Insecurities in Children with Separated Parents

Insecurities in Children with Separated Parents

This is obviously a massive topic and a very complex one. It is very important to point out that children can react very differently to situations and no two families are the same either. It is also important to emphasise that children become stressed in any situation where they don’t feel secure, so it can happen just as often in families where the parents decide not to split up.

What I am trying to say is that whether you have decided to separate or stay together as a couple, children pick up on everything, even if there are not raging arguments, silence and a lack of demonstrative affection between parents will still affect your children.

What encompasses security to a child?

Put very simply, it is a regular routine of eating, sleeping, going to school and leisure time with positive input and love from supportive parents/carers, family and friends. This is really not rocket science and adults have the same basic needs, but it can be very hard for parents to see past their own problems and recognise how certain behaviours may be affecting their children.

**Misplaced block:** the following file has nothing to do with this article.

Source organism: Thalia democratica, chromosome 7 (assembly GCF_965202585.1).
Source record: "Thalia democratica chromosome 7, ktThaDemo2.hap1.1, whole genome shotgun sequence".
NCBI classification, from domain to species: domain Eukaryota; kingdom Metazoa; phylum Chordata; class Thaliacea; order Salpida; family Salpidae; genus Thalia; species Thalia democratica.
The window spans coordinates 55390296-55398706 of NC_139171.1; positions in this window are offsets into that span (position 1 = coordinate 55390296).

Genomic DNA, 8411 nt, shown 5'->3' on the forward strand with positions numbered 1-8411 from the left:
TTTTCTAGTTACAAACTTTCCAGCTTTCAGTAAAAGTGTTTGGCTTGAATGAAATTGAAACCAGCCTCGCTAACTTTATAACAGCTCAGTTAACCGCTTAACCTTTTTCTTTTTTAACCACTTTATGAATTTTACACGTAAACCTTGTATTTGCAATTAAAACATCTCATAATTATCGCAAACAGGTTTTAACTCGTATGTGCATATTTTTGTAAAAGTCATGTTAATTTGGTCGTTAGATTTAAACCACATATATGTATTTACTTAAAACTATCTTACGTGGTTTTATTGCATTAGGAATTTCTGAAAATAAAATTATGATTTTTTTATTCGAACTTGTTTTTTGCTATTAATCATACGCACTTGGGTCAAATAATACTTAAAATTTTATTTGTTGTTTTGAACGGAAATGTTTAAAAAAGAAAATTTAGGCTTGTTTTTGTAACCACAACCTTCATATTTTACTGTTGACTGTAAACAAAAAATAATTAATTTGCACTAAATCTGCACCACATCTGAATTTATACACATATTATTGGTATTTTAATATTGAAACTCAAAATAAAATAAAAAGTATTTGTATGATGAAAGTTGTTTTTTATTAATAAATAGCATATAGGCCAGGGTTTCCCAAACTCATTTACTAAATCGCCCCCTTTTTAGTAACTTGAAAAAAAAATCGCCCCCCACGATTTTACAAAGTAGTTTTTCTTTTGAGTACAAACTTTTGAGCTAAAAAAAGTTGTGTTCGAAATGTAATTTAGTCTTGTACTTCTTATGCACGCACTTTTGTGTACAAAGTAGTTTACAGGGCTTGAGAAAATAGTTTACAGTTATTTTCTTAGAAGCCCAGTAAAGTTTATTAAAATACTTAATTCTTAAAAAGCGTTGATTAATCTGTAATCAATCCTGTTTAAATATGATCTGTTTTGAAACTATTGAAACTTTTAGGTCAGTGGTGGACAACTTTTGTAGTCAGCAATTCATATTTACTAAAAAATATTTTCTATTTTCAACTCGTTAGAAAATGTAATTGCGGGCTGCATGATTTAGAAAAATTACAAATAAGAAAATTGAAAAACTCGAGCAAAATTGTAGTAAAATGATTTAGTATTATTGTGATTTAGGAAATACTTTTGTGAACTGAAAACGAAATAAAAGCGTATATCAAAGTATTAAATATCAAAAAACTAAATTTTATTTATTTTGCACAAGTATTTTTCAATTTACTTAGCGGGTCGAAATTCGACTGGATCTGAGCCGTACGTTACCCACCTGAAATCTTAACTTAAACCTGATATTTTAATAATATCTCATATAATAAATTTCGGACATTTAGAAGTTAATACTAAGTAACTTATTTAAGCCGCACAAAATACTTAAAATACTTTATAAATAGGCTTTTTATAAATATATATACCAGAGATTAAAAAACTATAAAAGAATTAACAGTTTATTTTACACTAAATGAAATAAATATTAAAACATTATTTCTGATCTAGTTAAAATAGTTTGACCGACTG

In the words of a counsellor and specialist in human relationships, Ian Wallace;

“It’s generally accepted that the four things that the young people need are;

  • To be loved by both parents not just in words but also in actions.
  • To be secure and know when they are where they are possibly on a shared calendar.
  • For both parents to be able to communicate respectfully, for the benefit of the children, in talking about their world and how that separation affects them.
  • Never promise them anything which cannot happen or is untrue.

If you can do all these things at all times then you can make the separation a positive experience for them even if not for you.”

What are the signs of insecurity in children?